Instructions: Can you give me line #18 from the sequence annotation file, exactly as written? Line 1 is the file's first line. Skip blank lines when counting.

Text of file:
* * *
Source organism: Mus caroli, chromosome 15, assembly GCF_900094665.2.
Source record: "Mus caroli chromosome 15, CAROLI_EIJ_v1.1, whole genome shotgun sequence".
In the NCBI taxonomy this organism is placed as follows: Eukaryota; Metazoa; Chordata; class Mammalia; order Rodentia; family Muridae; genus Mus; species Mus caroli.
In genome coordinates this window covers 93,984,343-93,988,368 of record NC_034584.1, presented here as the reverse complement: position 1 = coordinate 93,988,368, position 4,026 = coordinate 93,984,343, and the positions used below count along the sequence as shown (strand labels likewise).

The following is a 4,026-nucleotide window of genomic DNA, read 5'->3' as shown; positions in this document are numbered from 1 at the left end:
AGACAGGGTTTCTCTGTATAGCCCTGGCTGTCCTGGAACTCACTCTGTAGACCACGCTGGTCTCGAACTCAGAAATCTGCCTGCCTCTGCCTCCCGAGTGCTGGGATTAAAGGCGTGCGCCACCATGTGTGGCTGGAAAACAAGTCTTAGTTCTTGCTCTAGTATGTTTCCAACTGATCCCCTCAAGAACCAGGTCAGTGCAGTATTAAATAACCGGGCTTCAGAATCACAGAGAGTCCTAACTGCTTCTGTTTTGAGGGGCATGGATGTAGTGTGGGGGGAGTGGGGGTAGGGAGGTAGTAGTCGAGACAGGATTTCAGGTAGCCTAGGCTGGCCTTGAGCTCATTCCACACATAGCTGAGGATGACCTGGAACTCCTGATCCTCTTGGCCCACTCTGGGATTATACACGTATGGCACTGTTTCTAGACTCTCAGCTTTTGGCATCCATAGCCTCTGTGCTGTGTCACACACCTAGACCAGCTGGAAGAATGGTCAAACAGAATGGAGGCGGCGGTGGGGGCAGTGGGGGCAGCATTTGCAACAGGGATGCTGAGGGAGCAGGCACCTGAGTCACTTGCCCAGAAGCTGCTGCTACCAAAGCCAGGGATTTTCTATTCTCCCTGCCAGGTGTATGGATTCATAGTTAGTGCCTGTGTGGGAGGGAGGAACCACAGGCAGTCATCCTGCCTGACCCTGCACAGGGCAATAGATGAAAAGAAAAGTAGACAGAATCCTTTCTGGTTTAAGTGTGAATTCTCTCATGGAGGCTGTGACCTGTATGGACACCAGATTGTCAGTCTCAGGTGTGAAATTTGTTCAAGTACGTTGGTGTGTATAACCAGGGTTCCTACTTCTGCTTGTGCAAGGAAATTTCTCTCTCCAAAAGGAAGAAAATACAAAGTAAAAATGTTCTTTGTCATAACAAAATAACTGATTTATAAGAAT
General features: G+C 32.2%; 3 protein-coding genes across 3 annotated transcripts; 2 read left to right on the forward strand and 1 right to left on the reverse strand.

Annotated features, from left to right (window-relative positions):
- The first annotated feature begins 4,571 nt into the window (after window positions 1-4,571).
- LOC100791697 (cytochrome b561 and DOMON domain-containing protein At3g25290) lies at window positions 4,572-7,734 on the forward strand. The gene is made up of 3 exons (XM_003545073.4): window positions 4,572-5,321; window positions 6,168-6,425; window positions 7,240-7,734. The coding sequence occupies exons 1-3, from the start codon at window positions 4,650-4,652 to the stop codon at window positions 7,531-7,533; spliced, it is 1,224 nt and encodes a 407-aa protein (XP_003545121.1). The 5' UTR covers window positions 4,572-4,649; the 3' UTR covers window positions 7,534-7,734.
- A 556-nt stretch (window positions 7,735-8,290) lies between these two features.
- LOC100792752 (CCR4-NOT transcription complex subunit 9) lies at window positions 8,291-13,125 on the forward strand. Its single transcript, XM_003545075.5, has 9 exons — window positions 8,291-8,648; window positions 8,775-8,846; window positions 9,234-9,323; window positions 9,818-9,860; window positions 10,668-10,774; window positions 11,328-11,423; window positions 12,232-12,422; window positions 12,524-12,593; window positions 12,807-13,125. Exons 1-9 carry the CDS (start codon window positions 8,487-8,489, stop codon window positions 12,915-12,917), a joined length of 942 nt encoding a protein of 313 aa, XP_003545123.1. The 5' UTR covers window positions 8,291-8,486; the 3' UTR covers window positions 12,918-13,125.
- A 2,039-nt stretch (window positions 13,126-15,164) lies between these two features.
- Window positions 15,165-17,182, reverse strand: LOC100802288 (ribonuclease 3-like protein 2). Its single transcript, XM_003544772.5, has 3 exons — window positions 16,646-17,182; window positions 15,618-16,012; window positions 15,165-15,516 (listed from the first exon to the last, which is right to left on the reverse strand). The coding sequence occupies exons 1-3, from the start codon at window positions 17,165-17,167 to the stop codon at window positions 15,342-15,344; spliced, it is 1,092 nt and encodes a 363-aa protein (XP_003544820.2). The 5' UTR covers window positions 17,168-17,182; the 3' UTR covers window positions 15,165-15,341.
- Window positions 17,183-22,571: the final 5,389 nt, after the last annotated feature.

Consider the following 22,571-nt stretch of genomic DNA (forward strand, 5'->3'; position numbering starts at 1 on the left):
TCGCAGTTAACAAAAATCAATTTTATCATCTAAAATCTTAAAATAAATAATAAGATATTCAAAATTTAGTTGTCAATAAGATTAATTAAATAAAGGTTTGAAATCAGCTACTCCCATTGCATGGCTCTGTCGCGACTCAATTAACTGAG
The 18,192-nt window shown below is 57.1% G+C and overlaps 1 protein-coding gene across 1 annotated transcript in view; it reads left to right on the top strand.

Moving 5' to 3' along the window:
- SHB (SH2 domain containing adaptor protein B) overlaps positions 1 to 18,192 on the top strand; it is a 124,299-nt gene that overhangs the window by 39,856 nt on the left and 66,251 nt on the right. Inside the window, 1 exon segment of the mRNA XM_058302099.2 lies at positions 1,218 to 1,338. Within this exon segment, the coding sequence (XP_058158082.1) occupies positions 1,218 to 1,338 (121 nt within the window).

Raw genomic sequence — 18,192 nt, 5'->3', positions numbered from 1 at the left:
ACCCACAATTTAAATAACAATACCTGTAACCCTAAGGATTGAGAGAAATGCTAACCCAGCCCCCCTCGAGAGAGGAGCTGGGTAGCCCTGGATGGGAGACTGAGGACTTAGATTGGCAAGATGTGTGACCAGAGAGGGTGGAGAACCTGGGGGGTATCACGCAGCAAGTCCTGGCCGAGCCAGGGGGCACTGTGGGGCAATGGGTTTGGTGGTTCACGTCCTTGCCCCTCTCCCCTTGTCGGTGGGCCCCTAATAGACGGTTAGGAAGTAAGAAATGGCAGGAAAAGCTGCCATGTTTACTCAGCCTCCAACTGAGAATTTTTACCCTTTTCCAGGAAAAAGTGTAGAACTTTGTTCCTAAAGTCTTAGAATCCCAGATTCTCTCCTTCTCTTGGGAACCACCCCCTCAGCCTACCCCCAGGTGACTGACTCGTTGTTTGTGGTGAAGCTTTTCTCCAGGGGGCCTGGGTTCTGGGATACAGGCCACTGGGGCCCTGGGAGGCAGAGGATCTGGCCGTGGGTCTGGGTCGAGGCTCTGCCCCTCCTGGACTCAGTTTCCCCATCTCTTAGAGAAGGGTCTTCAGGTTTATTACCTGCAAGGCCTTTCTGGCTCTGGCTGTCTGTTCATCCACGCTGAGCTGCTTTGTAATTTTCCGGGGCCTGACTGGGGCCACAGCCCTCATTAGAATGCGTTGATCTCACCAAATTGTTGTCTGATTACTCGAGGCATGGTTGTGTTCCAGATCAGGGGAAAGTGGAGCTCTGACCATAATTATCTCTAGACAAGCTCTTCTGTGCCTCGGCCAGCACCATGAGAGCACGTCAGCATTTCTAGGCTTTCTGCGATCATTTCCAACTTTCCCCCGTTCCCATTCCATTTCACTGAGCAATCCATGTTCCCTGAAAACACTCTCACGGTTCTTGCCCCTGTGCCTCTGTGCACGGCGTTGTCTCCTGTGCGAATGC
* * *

The 18,192-nt window shown below is 57.1% G+C and overlaps 1 protein-coding gene across 1 annotated transcript in view; it reads left to right on the top strand.